High speed imaging analysis of laser welding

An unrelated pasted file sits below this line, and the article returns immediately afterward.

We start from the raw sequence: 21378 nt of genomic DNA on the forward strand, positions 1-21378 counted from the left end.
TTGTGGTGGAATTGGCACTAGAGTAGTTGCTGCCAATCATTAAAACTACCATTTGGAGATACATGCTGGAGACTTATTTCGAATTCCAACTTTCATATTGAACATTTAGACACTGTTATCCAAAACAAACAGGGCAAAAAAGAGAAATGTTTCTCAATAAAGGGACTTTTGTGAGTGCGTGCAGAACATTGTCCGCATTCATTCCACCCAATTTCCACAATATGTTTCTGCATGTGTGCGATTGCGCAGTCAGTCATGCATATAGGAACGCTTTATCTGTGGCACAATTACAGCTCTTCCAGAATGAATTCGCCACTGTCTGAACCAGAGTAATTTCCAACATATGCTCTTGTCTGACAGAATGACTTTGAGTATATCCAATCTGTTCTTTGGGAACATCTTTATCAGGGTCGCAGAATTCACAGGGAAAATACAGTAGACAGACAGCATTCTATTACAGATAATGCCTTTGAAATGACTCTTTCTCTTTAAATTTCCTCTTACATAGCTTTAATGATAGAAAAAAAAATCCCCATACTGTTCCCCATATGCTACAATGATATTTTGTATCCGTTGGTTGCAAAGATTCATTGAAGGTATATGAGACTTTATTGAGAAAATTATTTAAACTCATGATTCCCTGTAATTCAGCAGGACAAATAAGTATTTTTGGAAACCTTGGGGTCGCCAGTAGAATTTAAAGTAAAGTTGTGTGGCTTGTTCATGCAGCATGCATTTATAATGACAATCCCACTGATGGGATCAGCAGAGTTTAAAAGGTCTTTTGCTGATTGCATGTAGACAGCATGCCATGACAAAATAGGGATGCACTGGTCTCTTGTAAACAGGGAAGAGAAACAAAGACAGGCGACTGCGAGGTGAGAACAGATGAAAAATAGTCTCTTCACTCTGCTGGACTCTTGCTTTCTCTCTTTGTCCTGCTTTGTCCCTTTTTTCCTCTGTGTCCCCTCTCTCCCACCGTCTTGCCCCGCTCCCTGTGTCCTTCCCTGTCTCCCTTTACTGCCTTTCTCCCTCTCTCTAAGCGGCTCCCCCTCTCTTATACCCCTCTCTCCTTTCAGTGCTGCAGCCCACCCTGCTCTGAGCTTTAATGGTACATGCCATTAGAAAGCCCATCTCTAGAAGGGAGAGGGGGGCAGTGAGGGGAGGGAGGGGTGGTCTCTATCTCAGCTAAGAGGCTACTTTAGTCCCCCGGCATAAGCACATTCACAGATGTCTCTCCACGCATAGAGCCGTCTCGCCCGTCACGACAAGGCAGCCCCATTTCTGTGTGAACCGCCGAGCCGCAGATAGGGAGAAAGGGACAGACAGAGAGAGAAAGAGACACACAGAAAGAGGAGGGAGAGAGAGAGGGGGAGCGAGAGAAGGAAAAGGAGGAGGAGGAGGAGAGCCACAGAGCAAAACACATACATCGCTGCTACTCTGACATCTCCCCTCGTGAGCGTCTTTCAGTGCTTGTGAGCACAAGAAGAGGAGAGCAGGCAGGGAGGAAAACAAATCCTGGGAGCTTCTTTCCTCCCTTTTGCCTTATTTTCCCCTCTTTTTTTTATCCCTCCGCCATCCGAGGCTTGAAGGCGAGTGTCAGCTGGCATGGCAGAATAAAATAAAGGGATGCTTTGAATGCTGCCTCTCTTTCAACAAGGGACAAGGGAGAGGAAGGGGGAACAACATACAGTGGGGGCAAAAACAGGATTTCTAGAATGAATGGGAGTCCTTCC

Abstract: Laser welding is often considered a new and exotic manufacturing method even though it has been used in industrial applications for nearly fifty years. In the early years only a few special applications justified the high investment cost involved, but as the price of the laser sources has reduced, industrial interest in laser welding has increased. As different weld situations have appeared, involving new materials etc. there is an increasing need to understand the weld process on a fundamental level, especially for the newer, high power and high quality 1μm laser sources (Disk laser, Fiber laser). Laser welding sometimes involves production limitations that are caused by the process itself, not the laser source. Weld defects such as humping or severe spattering can make the weld quality unacceptable and more knowledge of the physics involved in defect generation is needed. In this thesis high speed imaging is used as a method of acquiring fundamental knowledge about laser welding. Modern digital high speed cameras in combination with powerful laser illumination provide a clear and detailed view of the actual weld process. The information in these high speed videos provides a possibility to see how the process behaves. Just as a slow motion goal camera helps the referees to rule accurately in an athletic event, the high speed cameras can help laser welding researchers to improve their fundamental understanding. This thesis is composed of seven publications in scientific journals which are thematically linked by their focus on high speed imaging analysis of laser welding. In two shorter letters, new measurement methods are presented. In the first case a streak image method is utilized to measure the fluid flow velocity on the keyhole front, and in the second a pulsed digital holography method was employed to measure deformation during laser spot welding. The streak image method is further developed in two subsequent papers to confirm and quantify the downward flow on the keyhole front during high speed welding. In the three additional papers both new and previously known laser welding phenomena are analyzed by high speed imaging. The first of these papers discusses the correlation between the size of the vapor plume above the keyhole and the signal acquired by a commercial “laser weld monitoring” system. The next paper gives practical guidelines on how to choose parameters in a laser hybrid welding system, and the final paper discusses conditions under which surface tension effects can produce a self-sustaining hole in the melt pool that might produce defects in the weld.
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